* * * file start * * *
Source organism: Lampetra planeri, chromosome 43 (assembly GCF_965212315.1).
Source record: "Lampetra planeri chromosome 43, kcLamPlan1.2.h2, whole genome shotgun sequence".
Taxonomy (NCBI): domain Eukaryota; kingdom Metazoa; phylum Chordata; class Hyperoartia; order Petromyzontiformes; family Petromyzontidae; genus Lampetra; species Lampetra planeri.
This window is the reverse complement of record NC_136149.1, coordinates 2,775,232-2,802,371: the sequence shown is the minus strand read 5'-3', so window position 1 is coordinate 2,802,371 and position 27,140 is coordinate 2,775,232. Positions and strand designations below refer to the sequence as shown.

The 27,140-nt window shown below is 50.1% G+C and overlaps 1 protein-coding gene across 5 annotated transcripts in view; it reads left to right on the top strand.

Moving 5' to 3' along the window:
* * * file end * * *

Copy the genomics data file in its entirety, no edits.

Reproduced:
Source organism: Lampetra planeri, chromosome 43 (assembly GCF_965212315.1).
Source record: "Lampetra planeri chromosome 43, kcLamPlan1.2.h2, whole genome shotgun sequence".
Taxonomy (NCBI): domain Eukaryota; kingdom Metazoa; phylum Chordata; class Hyperoartia; order Petromyzontiformes; family Petromyzontidae; genus Lampetra; species Lampetra planeri.
This window is the reverse complement of record NC_136149.1, coordinates 2,775,232-2,802,371: the sequence shown is the minus strand read 5'-3', so window position 1 is coordinate 2,802,371 and position 27,140 is coordinate 2,775,232. Positions and strand designations below refer to the sequence as shown.

The 27,140-nt window shown below is 50.1% G+C and overlaps 1 protein-coding gene across 5 annotated transcripts in view; it reads left to right on the top strand.

Moving 5' to 3' along the window: